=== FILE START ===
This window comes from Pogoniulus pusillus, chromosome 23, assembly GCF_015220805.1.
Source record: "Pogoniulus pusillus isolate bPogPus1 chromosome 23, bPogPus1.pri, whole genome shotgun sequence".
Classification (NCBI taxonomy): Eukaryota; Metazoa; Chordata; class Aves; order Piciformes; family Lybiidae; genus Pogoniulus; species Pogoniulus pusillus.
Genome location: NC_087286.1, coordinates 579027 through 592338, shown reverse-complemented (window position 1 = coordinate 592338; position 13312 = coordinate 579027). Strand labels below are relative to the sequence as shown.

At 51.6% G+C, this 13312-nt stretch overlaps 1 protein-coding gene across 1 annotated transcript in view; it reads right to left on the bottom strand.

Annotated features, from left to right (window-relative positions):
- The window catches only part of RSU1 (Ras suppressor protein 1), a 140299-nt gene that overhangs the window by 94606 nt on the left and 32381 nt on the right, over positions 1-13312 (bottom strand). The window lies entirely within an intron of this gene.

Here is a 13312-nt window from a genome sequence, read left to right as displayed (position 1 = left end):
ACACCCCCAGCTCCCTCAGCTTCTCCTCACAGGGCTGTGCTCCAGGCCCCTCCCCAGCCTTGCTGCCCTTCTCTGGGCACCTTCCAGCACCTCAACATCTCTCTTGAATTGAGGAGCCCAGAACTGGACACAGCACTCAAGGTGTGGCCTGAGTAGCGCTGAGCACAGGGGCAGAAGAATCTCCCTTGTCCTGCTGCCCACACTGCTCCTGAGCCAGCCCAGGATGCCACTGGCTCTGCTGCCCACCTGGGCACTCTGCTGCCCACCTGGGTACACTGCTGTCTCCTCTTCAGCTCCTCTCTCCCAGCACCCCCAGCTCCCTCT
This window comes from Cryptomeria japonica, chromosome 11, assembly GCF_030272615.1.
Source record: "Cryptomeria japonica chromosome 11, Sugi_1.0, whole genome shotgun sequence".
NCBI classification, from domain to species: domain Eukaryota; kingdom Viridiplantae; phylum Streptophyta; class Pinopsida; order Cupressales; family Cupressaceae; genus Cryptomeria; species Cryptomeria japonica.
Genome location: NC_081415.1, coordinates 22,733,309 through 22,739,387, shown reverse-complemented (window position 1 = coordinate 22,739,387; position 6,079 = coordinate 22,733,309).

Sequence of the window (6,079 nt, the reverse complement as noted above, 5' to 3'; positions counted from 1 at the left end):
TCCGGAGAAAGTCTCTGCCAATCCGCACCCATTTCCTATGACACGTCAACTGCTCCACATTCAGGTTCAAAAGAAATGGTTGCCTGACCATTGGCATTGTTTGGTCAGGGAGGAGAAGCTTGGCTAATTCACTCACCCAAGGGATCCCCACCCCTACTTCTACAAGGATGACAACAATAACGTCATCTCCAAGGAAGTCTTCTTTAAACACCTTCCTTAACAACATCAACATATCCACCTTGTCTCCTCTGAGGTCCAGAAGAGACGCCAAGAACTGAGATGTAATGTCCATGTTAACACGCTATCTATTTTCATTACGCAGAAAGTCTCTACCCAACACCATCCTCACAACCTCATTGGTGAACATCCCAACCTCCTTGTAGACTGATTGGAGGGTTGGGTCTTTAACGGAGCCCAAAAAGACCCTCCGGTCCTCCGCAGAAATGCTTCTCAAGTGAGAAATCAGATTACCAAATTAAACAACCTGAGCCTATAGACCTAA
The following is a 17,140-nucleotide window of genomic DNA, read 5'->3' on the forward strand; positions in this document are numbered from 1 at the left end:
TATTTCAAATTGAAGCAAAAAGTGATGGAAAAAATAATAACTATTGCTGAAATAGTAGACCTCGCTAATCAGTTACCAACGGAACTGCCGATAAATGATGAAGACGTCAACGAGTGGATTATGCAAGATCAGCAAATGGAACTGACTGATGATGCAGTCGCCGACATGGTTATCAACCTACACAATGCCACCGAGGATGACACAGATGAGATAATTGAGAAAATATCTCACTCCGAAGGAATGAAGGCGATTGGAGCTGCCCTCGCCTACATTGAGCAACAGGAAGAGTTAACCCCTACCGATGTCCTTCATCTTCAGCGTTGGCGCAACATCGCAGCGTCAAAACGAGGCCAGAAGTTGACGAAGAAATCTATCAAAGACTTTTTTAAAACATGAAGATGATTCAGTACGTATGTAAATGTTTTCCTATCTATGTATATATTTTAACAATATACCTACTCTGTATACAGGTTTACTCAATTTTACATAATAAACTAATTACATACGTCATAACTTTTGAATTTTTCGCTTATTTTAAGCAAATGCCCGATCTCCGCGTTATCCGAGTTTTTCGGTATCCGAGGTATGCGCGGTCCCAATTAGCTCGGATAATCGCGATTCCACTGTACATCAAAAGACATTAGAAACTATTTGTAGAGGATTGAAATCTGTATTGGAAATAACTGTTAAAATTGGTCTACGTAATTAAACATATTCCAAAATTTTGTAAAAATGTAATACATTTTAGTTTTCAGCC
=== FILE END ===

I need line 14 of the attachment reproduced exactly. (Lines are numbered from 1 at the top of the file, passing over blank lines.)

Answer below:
Sequence of the window (6,079 nt, the reverse complement as noted above, 5' to 3'; positions counted from 1 at the left end):